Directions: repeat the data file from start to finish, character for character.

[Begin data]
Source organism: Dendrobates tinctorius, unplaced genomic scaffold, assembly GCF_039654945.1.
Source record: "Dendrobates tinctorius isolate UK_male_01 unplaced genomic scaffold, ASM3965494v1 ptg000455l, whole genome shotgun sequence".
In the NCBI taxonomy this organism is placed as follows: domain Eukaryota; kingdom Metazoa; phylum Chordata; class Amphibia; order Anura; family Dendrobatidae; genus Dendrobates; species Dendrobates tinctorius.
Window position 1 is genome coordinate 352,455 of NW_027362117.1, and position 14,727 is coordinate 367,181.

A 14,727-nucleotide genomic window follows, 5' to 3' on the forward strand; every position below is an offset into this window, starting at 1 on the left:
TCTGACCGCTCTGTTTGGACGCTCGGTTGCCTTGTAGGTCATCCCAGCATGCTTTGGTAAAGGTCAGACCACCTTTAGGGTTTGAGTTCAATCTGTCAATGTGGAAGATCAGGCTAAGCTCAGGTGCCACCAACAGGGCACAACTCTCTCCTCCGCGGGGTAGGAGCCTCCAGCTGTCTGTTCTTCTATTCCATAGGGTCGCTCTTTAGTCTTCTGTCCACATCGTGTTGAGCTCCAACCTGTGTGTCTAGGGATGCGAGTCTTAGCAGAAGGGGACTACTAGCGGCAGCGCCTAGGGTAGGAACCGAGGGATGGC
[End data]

Source organism: Dendrobates tinctorius, unplaced genomic scaffold, assembly GCF_039654945.1.
Source record: "Dendrobates tinctorius isolate UK_male_01 unplaced genomic scaffold, ASM3965494v1 ptg000455l, whole genome shotgun sequence".
In the NCBI taxonomy this organism is placed as follows: domain Eukaryota; kingdom Metazoa; phylum Chordata; class Amphibia; order Anura; family Dendrobatidae; genus Dendrobates; species Dendrobates tinctorius.
Window position 1 is genome coordinate 352,455 of NW_027362117.1, and position 14,727 is coordinate 367,181.

A 14,727-nucleotide genomic window follows, 5' to 3' on the forward strand; every position below is an offset into this window, starting at 1 on the left:
TCTGACCGCTCTGTTTGGACGCTCGGTTGCCTTGTAGGTCATCCCAGCATGCTTTGGTAAAGGTCAGACCACCTTTAGGGTTTGAGTTCAATCTGTCAATGTGGAAGATCAGGCTAAGCTCAGGTGCCACCAACAGGGCACAACTCTCTCCTCCGCGGGGTAGGAGCCTCCAGCTGTCTGTTCTTCTATTCCATAGGGTCGCTCTTTAGTCTTCTGTCCACATCGTGTTGAGCTCCAACCTGTGTGTCTAGGGATGCGAGTCTTAGCAGAAGGGGACTACTAGCGGCAGCGCCTAGGGTAGGAACCGAGGGATGGC